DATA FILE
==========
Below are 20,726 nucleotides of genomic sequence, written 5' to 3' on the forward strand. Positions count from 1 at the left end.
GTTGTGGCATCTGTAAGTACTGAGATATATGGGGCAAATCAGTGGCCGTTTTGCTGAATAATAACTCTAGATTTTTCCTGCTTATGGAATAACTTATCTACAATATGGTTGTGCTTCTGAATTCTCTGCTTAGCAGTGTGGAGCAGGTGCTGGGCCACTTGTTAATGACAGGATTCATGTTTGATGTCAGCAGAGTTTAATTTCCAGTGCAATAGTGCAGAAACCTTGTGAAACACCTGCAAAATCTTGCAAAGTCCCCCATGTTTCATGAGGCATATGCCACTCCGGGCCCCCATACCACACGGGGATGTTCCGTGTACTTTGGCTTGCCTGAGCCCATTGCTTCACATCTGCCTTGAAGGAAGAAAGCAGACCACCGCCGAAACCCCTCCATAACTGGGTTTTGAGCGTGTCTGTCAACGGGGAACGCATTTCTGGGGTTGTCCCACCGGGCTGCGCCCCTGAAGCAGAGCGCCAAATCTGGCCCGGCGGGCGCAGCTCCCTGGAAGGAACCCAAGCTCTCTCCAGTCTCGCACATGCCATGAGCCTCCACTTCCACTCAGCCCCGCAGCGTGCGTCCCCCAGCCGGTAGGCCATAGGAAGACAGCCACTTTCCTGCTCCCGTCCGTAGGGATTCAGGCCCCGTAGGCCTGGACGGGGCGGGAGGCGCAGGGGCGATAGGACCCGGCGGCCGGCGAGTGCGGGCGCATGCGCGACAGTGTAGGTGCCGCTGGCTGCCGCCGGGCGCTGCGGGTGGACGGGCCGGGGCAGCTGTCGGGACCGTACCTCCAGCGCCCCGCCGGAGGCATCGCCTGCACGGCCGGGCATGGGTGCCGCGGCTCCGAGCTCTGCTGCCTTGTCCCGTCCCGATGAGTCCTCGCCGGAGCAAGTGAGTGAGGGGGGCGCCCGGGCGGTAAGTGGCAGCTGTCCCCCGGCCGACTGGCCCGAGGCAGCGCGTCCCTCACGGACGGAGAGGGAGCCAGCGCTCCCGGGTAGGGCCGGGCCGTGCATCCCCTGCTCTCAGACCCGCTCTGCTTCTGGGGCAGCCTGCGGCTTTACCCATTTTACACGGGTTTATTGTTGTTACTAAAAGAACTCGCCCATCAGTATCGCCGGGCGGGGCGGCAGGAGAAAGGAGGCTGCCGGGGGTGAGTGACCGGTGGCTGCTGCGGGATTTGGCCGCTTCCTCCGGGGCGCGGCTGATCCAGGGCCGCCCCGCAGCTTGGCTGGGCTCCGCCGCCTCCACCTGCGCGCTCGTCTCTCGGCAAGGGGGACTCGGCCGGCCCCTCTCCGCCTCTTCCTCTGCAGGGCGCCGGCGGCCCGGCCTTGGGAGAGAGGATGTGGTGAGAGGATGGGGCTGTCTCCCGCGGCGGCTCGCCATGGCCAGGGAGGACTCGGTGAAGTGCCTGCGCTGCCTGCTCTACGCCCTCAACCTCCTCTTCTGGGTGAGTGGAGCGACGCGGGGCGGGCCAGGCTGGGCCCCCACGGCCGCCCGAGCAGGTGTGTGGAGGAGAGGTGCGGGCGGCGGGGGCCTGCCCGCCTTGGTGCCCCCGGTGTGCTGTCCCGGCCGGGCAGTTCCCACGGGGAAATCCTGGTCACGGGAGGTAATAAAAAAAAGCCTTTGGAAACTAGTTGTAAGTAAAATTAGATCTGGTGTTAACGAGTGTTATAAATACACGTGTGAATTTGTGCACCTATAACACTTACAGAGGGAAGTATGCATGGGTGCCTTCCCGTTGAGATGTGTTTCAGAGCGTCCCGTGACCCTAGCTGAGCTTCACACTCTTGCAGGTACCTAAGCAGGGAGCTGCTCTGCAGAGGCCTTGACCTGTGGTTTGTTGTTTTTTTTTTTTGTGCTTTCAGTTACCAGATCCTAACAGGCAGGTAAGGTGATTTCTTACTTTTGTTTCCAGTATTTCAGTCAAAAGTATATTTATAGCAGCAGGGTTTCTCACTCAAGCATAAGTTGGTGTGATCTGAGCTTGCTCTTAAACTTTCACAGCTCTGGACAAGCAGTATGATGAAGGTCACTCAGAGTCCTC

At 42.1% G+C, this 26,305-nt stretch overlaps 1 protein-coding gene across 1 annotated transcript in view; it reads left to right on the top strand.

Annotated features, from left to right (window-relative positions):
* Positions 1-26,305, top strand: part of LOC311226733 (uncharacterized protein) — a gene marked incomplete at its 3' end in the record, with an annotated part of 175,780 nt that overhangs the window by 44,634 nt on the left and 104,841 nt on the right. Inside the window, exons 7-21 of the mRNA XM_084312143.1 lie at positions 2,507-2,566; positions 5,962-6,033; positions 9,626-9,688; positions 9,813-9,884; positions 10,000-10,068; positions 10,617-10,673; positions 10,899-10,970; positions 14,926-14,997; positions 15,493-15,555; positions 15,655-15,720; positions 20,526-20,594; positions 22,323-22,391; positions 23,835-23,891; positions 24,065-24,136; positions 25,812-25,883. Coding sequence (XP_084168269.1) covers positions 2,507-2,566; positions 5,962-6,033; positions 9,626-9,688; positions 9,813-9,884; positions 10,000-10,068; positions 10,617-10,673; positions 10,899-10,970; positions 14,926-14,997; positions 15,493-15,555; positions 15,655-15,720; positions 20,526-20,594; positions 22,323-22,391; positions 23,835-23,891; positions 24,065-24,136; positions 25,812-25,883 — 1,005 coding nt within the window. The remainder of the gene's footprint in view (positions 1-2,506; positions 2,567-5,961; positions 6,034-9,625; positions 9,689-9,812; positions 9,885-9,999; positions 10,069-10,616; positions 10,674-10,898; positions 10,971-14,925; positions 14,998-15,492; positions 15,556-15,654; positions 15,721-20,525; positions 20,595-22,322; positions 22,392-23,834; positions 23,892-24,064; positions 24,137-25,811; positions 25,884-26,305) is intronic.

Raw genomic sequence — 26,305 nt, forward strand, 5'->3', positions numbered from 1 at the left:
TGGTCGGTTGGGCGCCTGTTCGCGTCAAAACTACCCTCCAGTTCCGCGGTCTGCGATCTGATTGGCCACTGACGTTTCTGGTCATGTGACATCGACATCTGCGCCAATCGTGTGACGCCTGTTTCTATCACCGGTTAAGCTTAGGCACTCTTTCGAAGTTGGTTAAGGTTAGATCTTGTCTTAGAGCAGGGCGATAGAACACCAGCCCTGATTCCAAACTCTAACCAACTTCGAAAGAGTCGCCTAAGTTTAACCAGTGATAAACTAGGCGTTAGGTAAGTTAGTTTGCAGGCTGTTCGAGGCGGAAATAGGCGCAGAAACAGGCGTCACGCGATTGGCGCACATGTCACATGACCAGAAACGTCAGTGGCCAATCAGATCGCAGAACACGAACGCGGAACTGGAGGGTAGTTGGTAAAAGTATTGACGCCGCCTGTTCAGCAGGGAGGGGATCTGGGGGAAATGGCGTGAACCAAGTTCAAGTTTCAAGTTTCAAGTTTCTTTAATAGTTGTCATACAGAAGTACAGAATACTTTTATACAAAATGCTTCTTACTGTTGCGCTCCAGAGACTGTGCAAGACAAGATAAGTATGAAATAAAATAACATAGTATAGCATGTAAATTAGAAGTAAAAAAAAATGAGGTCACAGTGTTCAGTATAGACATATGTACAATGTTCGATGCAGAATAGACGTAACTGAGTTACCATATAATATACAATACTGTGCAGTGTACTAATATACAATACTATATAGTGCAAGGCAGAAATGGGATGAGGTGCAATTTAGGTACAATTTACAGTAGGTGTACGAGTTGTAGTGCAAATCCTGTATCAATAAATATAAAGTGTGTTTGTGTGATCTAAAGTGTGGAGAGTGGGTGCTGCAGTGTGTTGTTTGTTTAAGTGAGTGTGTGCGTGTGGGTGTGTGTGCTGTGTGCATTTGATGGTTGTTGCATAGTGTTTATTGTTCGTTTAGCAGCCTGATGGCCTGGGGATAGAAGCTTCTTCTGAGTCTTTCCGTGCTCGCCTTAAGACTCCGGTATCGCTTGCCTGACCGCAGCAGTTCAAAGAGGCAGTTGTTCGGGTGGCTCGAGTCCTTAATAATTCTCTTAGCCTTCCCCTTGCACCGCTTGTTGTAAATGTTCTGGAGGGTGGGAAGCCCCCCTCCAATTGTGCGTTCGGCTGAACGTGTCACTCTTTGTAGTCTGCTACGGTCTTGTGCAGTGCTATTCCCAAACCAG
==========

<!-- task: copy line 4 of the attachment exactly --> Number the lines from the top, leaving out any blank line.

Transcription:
Annotated features, from left to right (window-relative positions):